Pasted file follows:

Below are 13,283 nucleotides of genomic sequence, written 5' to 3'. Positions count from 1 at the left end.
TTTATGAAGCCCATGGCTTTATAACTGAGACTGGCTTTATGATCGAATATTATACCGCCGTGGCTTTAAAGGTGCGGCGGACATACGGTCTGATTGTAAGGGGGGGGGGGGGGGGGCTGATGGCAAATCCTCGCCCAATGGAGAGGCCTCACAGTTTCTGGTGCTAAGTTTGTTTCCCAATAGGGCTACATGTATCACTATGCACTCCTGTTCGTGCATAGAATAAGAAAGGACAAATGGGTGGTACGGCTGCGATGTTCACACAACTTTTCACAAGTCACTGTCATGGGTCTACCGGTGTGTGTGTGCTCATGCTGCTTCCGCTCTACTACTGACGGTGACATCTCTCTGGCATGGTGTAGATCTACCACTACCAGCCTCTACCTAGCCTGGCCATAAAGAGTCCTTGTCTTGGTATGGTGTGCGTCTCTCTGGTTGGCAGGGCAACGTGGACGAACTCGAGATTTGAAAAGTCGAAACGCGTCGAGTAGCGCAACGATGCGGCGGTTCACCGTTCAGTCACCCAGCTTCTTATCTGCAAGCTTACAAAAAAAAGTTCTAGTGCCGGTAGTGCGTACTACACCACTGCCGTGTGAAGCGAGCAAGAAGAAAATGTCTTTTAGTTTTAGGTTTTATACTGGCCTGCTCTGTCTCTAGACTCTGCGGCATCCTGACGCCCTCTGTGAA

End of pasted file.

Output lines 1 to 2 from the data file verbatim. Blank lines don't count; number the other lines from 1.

Below are 13,283 nucleotides of genomic sequence, written 5' to 3'. Positions count from 1 at the left end.
TTTATGAAGCCCATGGCTTTATAACTGAGACTGGCTTTATGATCGAATATTATACCGCCGTGGCTTTAAAGGTGCGGCGGACATACGGTCTGATTGTAAGGGGGGGGGGGGGGGGGCTGATGGCAAATCCTCGCCCAATGGAGAGGCCTCACAGTTTCTGGTGCTAAGTTTGTTTCCCAATAGGGCTACATGTATCACTATGCACTCCTGTTCGTGCATAGAATAAGAAAGGACAAATGGGTGGTACGGCTGCGATGTTCACACAACTTTTCACAAGTCACTGTCATGGGTCTACCGGTGTGTGTGTGCTCATGCTGCTTCCGCTCTACTACTGACGGTGACATCTCTCTGGCATGGTGTAGATCTACCACTACCAGCCTCTACCTAGCCTGGCCATAAAGAGTCCTTGTCTTGGTATGGTGTGCGTCTCTCTGGTTGGCAGGGCAACGTGGACGAACTCGAGATTTGAAAAGTCGAAACGCGTCGAGTAGCGCAACGATGCGGCGGTTCACCGTTCAGTCACCCAGCTTCTTATCTGCAAGCTTACAAAAAAAAGTTCTAGTGCCGGTAGTGCGTACTACACCACTGCCGTGTGAAGCGAGCAAGAAGAAAATGTCTTTTAGTTTTAGGTTTTATACTGGCCTGCTCTGTCTCTAGACTCTGCGGCATCCTGACGCCCTCTGTGAA